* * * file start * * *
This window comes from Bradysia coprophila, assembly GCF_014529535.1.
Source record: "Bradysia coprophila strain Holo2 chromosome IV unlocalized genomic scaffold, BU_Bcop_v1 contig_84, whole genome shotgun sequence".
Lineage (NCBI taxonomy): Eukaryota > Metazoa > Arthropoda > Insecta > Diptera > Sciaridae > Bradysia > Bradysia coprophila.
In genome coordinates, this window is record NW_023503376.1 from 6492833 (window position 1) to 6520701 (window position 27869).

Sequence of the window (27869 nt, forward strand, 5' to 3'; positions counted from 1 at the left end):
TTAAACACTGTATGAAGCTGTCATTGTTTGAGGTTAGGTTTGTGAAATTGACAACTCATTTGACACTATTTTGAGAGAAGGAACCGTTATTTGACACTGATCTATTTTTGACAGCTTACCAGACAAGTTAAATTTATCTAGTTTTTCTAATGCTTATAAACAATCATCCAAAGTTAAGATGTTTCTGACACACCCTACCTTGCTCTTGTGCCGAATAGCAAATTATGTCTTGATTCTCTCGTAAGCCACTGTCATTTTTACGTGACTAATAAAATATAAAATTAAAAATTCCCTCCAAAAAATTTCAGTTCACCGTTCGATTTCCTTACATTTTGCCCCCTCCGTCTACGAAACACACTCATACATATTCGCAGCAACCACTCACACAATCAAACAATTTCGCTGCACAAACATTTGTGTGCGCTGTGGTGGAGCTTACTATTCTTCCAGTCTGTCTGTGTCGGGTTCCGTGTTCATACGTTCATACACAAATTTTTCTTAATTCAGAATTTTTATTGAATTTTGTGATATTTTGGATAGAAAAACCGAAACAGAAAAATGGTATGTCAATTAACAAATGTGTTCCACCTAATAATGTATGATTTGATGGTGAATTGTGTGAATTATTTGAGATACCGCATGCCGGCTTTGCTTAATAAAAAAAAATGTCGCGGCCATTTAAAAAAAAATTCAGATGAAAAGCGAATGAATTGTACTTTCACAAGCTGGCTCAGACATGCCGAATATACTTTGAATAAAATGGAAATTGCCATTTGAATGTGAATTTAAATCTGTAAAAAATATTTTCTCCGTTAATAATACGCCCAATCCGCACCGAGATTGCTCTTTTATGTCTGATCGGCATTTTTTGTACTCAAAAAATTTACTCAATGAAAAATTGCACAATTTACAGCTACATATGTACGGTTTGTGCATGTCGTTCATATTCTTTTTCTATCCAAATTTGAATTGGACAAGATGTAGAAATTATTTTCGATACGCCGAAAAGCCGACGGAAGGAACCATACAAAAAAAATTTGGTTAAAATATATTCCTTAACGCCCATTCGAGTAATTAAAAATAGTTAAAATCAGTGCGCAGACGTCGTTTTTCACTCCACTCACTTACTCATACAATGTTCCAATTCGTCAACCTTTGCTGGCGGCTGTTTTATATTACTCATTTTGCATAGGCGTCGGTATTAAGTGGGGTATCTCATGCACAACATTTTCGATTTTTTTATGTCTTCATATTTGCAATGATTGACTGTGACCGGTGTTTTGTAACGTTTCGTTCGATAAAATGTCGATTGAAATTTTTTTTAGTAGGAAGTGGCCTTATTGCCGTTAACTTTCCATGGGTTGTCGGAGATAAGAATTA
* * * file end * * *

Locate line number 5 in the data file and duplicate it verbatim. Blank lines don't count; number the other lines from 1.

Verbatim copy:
Sequence of the window (27869 nt, forward strand, 5' to 3'; positions counted from 1 at the left end):